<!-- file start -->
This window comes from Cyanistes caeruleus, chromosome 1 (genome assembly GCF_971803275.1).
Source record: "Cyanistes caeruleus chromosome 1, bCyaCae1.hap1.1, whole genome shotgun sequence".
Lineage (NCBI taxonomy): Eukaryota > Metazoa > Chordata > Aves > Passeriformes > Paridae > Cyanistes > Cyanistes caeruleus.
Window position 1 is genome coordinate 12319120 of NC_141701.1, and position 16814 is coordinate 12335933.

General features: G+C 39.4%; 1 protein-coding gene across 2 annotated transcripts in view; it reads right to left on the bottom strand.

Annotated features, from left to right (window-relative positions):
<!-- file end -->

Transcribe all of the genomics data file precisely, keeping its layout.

This window comes from Cyanistes caeruleus, chromosome 1 (genome assembly GCF_971803275.1).
Source record: "Cyanistes caeruleus chromosome 1, bCyaCae1.hap1.1, whole genome shotgun sequence".
Lineage (NCBI taxonomy): Eukaryota > Metazoa > Chordata > Aves > Passeriformes > Paridae > Cyanistes > Cyanistes caeruleus.
Window position 1 is genome coordinate 12319120 of NC_141701.1, and position 16814 is coordinate 12335933.

General features: G+C 39.4%; 1 protein-coding gene across 2 annotated transcripts in view; it reads right to left on the bottom strand.

Annotated features, from left to right (window-relative positions):